The Centre for Cities says for every 12 jobs created since 2004, in southern cities, only one was created in cities elsewhere.
The report also shows that Blackburn is in the bottom ten for employment, 61st out of 64 for the lowest employment rate at just 63.4 per cent in 2012/2013, down 2.1 per cent on the previous 12 months.
The Centre for Cities report does contain a glimmer of hope in that business start-up’s in Blackburn, when compared with other city areas, has improved of late and we are in the top five when it comes to innovation (as measured by the number of new patents registered). However, these improvements have been achieved despite us have one of the lowest growth in the number of house start-ups and being in the bottom two city areas when it comes to superfast broadband.
A separate report by economic analysts The Lankelly Chase Foundation is also disappointing as it reveals Blackburn with Darwen borough has the 16th highest proportion of residents suffering multiple disadvantage and deprivation.
It comes as no surprise that 25% of the 25 local authorities reporting the highest level of problems caused by a combination of homelessness, substance abuse and contact with the criminal justice system, high levels of poverty and social isolation, and mental health problems are in the North West. This region has suffered the most since 2010 when the Tory led coalition Government withdrew support for areas like Blackburn where deprivation and poverty is at its most acute.
The Lankelly Chase Foundation calls “for far-reaching changes and a co-ordinated approach” to address multiple disadvantage from government, local authorities and the voluntary sector; a plea unlikely to be heeded by David Cameron and George Osborne whose record show they are only interested in looking after the City chums and vested interests such as the Power Companies and the Media.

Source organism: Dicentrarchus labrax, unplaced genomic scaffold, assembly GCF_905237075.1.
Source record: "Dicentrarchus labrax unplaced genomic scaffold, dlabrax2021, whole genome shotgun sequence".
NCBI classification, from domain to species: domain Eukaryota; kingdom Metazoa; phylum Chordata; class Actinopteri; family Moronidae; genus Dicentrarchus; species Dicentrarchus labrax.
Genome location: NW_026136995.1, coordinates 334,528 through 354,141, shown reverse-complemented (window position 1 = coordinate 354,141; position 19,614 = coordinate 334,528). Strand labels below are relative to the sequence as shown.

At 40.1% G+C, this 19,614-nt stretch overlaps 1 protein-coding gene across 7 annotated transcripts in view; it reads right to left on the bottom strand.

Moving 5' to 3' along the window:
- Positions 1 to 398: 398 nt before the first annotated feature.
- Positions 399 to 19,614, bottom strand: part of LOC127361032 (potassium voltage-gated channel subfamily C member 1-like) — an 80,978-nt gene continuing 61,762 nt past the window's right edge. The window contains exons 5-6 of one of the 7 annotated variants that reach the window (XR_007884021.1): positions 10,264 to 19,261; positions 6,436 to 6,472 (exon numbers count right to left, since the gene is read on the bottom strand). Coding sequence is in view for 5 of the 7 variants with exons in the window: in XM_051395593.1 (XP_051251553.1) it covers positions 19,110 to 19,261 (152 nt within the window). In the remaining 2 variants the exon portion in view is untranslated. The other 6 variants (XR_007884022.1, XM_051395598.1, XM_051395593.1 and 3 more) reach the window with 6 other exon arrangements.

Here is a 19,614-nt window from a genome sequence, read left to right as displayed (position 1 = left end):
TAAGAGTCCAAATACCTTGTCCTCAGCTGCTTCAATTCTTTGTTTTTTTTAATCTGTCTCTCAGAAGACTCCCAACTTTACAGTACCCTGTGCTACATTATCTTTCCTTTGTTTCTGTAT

The situation so starkly revealed by these reports has been worsened as a result of the Tory Governments policies. For the Tories to introduce austerity in the way they have done by imposing deep and lasting cuts which impact unfairly on northern cities like Blackburn is nothing short of a disgrace.
George Osborne’s decision to wait until the four year in office before making his so called Northern Power House Speech was clear evidence of the Tories being out of touch and also a sign of their panic as the General Election approaches.
On the other hand a Labour Government will cut the deficit by building a strong economic foundation and by balancing the books. It has pledged to fundamentally address the North/South divide by moving resources out of London and boosting decentralised funding to the tune of £30 billion. Such an approach will go some way to addressing the unfairness that is hindering the economic success for Blackburn and why it is vital we elect a Labour Government in May.
The future of the country depends on young people and the outcome of the General Election in May will determine what kind of future young people have.
This Government has betrayed young people, lied to them and let them down but Labour is determined that the next generation does better than the last.
That is why the Labour Party and Ed Milliband have launched a conversation with young people about what their priorities are for the next government. “Shape your future” gives young people up and down the country the opportunity to talk about Labour’s Young Britain manifesto.
The General Election comes down to a choice about which Government runs the country and who they run it for. We need to ask whether we want a country which works for all young people, or just the few at the top in our society. Your future job, your education, your home, your future depend on who wins this election.
A Labour government would tax the bank bonuses and put our young people back to work.